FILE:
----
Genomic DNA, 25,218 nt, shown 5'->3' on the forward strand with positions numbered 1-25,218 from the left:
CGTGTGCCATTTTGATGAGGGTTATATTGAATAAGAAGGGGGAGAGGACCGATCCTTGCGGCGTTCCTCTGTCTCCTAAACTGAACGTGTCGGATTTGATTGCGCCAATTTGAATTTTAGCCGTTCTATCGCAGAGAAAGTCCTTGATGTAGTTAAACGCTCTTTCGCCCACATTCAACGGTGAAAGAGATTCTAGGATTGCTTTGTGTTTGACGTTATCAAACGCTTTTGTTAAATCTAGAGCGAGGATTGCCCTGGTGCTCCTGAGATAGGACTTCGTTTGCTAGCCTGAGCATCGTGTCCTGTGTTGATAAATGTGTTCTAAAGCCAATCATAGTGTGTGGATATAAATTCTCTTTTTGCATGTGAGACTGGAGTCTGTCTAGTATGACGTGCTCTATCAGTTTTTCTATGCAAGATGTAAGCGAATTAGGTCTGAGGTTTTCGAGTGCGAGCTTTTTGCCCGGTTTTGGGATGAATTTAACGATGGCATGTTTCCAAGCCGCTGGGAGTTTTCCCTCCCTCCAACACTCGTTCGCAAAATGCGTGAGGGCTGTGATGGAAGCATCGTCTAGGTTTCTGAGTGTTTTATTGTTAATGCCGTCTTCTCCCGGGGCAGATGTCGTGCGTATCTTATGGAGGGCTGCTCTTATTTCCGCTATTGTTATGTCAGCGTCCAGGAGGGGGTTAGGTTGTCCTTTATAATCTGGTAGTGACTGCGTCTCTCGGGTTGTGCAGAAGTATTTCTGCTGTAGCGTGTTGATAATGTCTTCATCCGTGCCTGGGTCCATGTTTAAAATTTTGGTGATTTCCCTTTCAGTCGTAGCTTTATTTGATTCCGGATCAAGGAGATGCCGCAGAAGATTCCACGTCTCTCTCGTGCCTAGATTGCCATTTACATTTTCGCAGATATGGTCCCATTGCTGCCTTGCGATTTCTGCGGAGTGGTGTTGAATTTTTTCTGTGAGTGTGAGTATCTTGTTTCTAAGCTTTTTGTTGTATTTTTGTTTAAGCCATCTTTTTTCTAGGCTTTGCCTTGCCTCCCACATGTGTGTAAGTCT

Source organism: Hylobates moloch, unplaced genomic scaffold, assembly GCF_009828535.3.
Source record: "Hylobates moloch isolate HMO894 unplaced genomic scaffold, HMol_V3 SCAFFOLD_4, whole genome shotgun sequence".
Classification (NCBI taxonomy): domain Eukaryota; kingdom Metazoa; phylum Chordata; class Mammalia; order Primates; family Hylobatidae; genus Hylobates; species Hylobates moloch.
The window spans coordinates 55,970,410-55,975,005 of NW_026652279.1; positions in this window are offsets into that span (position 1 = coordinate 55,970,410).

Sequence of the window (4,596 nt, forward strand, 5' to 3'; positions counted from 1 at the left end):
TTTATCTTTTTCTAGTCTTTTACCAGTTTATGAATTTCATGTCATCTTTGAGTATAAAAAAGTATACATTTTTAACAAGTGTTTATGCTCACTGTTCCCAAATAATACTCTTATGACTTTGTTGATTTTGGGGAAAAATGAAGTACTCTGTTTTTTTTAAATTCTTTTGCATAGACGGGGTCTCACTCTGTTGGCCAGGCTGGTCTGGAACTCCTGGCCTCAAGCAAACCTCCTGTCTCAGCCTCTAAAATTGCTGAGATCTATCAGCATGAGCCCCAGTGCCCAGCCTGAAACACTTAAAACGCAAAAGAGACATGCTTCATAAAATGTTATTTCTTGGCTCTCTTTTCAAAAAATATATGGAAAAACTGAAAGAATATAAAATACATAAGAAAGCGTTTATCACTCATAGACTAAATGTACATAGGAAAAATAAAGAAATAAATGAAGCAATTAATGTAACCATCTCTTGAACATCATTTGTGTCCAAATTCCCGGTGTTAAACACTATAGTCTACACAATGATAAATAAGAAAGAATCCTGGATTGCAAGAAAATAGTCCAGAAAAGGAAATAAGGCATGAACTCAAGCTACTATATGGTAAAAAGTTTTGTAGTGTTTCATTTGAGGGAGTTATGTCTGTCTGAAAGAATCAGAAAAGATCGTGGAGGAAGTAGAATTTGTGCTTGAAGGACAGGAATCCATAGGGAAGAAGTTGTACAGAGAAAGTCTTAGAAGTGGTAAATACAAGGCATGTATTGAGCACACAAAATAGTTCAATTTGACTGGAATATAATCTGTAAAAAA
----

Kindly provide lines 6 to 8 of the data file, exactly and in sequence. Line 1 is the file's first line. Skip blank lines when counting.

The window spans coordinates 55,970,410-55,975,005 of NW_026652279.1; positions in this window are offsets into that span (position 1 = coordinate 55,970,410).

Sequence of the window (4,596 nt, forward strand, 5' to 3'; positions counted from 1 at the left end):
TTTATCTTTTTCTAGTCTTTTACCAGTTTATGAATTTCATGTCATCTTTGAGTATAAAAAAGTATACATTTTTAACAAGTGTTTATGCTCACTGTTCCCAAATAATACTCTTATGACTTTGTTGATTTTGGGGAAAAATGAAGTACTCTGTTTTTTTTAAATTCTTTTGCATAGACGGGGTCTCACTCTGTTGGCCAGGCTGGTCTGGAACTCCTGGCCTCAAGCAAACCTCCTGTCTCAGCCTCTAAAATTGCTGAGATCTATCAGCATGAGCCCCAGTGCCCAGCCTGAAACACTTAAAACGCAAAAGAGACATGCTTCATAAAATGTTATTTCTTGGCTCTCTTTTCAAAAAATATATGGAAAAACTGAAAGAATATAAAATACATAAGAAAGCGTTTATCACTCATAGACTAAATGTACATAGGAAAAATAAAGAAATAAATGAAGCAATTAATGTAACCATCTCTTGAACATCATTTGTGTCCAAATTCCCGGTGTTAAACACTATAGTCTACACAATGATAAATAAGAAAGAATCCTGGATTGCAAGAAAATAGTCCAGAAAAGGAAATAAGGCATGAACTCAAGCTACTATATGGTAAAAAGTTTTGTAGTGTTTCATTTGAGGGAGTTATGTCTGTCTGAAAGAATCAGAAAAGATCGTGGAGGAAGTAGAATTTGTGCTTGAAGGACAGGAATCCATAGGGAAGAAGTTGTACAGAGAAAGTCTTAGAAGTGGTAAATACAAGGCATGTATTGAGCACACAAAATAGTTCAATTTGACTGGAATATAATCTGTAAAAAA